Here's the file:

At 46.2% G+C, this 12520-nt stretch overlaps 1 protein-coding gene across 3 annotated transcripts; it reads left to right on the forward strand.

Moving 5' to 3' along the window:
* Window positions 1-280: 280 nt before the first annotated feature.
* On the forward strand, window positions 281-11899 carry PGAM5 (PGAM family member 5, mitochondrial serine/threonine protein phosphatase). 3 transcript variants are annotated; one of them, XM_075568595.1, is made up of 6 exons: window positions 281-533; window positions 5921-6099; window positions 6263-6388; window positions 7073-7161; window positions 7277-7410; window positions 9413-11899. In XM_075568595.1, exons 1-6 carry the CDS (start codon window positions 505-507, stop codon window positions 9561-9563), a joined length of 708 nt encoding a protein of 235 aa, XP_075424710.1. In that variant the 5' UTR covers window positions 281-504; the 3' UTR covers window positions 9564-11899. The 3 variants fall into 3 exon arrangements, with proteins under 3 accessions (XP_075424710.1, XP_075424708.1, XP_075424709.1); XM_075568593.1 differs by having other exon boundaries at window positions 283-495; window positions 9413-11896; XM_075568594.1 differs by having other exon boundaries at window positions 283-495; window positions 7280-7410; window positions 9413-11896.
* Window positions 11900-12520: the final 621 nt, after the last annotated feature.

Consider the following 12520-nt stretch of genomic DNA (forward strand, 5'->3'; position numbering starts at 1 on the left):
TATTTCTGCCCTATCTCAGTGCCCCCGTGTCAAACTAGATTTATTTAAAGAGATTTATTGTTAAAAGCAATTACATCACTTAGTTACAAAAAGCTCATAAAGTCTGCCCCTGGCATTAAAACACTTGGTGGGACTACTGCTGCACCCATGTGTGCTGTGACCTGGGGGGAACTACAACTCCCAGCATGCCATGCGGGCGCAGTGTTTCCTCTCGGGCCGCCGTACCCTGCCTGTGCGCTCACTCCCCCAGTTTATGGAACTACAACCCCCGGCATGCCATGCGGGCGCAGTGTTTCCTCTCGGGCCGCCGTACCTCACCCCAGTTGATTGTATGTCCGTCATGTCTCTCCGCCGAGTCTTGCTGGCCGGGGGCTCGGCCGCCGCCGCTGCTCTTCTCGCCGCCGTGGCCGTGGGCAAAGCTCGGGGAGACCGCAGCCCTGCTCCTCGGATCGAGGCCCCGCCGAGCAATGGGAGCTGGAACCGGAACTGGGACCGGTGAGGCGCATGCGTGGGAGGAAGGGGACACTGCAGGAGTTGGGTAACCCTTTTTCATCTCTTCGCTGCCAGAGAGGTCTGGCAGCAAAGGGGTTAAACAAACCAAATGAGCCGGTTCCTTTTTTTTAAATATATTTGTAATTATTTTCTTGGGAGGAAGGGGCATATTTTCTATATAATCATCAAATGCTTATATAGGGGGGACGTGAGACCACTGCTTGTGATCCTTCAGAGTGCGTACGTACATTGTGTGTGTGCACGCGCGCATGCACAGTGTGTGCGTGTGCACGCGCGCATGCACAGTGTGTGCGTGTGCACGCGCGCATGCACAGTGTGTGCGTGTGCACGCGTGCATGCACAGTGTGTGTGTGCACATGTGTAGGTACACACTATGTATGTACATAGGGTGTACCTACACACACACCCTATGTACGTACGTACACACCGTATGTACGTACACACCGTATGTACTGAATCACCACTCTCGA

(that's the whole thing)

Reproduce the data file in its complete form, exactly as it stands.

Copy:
At 46.2% G+C, this 12520-nt stretch overlaps 1 protein-coding gene across 3 annotated transcripts; it reads left to right on the forward strand.

Moving 5' to 3' along the window:
* Window positions 1-280: 280 nt before the first annotated feature.
* On the forward strand, window positions 281-11899 carry PGAM5 (PGAM family member 5, mitochondrial serine/threonine protein phosphatase). 3 transcript variants are annotated; one of them, XM_075568595.1, is made up of 6 exons: window positions 281-533; window positions 5921-6099; window positions 6263-6388; window positions 7073-7161; window positions 7277-7410; window positions 9413-11899. In XM_075568595.1, exons 1-6 carry the CDS (start codon window positions 505-507, stop codon window positions 9561-9563), a joined length of 708 nt encoding a protein of 235 aa, XP_075424710.1. In that variant the 5' UTR covers window positions 281-504; the 3' UTR covers window positions 9564-11899. The 3 variants fall into 3 exon arrangements, with proteins under 3 accessions (XP_075424710.1, XP_075424708.1, XP_075424709.1); XM_075568593.1 differs by having other exon boundaries at window positions 283-495; window positions 9413-11896; XM_075568594.1 differs by having other exon boundaries at window positions 283-495; window positions 7280-7410; window positions 9413-11896.
* Window positions 11900-12520: the final 621 nt, after the last annotated feature.

Consider the following 12520-nt stretch of genomic DNA (forward strand, 5'->3'; position numbering starts at 1 on the left):
TATTTCTGCCCTATCTCAGTGCCCCCGTGTCAAACTAGATTTATTTAAAGAGATTTATTGTTAAAAGCAATTACATCACTTAGTTACAAAAAGCTCATAAAGTCTGCCCCTGGCATTAAAACACTTGGTGGGACTACTGCTGCACCCATGTGTGCTGTGACCTGGGGGGAACTACAACTCCCAGCATGCCATGCGGGCGCAGTGTTTCCTCTCGGGCCGCCGTACCCTGCCTGTGCGCTCACTCCCCCAGTTTATGGAACTACAACCCCCGGCATGCCATGCGGGCGCAGTGTTTCCTCTCGGGCCGCCGTACCTCACCCCAGTTGATTGTATGTCCGTCATGTCTCTCCGCCGAGTCTTGCTGGCCGGGGGCTCGGCCGCCGCCGCTGCTCTTCTCGCCGCCGTGGCCGTGGGCAAAGCTCGGGGAGACCGCAGCCCTGCTCCTCGGATCGAGGCCCCGCCGAGCAATGGGAGCTGGAACCGGAACTGGGACCGGTGAGGCGCATGCGTGGGAGGAAGGGGACACTGCAGGAGTTGGGTAACCCTTTTTCATCTCTTCGCTGCCAGAGAGGTCTGGCAGCAAAGGGGTTAAACAAACCAAATGAGCCGGTTCCTTTTTTTTAAATATATTTGTAATTATTTTCTTGGGAGGAAGGGGCATATTTTCTATATAATCATCAAATGCTTATATAGGGGGGACGTGAGACCACTGCTTGTGATCCTTCAGAGTGCGTACGTACATTGTGTGTGTGCACGCGCGCATGCACAGTGTGTGCGTGTGCACGCGCGCATGCACAGTGTGTGCGTGTGCACGCGCGCATGCACAGTGTGTGCGTGTGCACGCGTGCATGCACAGTGTGTGTGTGCACATGTGTAGGTACACACTATGTATGTACATAGGGTGTACCTACACACACACCCTATGTACGTACGTACACACCGTATGTACGTACACACCGTATGTACTGAATCACCACTCTCGA